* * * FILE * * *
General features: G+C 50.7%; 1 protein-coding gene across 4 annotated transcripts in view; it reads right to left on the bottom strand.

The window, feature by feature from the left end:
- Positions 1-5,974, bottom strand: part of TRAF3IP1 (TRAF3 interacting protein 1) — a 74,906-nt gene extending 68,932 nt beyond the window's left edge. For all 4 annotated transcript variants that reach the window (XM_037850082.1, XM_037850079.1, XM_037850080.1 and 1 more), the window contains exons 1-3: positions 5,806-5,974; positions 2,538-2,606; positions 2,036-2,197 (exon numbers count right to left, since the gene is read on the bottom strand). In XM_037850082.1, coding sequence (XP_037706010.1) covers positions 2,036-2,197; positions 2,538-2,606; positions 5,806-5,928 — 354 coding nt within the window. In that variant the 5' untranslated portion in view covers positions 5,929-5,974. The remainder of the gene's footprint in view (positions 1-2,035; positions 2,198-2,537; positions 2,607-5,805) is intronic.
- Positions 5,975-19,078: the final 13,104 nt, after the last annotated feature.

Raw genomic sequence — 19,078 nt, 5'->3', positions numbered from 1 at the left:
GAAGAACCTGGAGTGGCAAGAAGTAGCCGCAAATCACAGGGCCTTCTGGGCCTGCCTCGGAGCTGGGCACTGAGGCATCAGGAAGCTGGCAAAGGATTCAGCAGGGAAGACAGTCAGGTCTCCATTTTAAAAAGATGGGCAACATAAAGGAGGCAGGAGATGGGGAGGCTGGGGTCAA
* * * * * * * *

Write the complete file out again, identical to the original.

General features: G+C 50.7%; 1 protein-coding gene across 4 annotated transcripts in view; it reads right to left on the bottom strand.

The window, feature by feature from the left end:
- Positions 1-5,974, bottom strand: part of TRAF3IP1 (TRAF3 interacting protein 1) — a 74,906-nt gene extending 68,932 nt beyond the window's left edge. For all 4 annotated transcript variants that reach the window (XM_037850082.1, XM_037850079.1, XM_037850080.1 and 1 more), the window contains exons 1-3: positions 5,806-5,974; positions 2,538-2,606; positions 2,036-2,197 (exon numbers count right to left, since the gene is read on the bottom strand). In XM_037850082.1, coding sequence (XP_037706010.1) covers positions 2,036-2,197; positions 2,538-2,606; positions 5,806-5,928 — 354 coding nt within the window. In that variant the 5' untranslated portion in view covers positions 5,929-5,974. The remainder of the gene's footprint in view (positions 1-2,035; positions 2,198-2,537; positions 2,607-5,805) is intronic.
- Positions 5,975-19,078: the final 13,104 nt, after the last annotated feature.

Raw genomic sequence — 19,078 nt, 5'->3', positions numbered from 1 at the left:
GAAGAACCTGGAGTGGCAAGAAGTAGCCGCAAATCACAGGGCCTTCTGGGCCTGCCTCGGAGCTGGGCACTGAGGCATCAGGAAGCTGGCAAAGGATTCAGCAGGGAAGACAGTCAGGTCTCCATTTTAAAAAGATGGGCAACATAAAGGAGGCAGGAGATGGGGAGGCTGGGGTCAA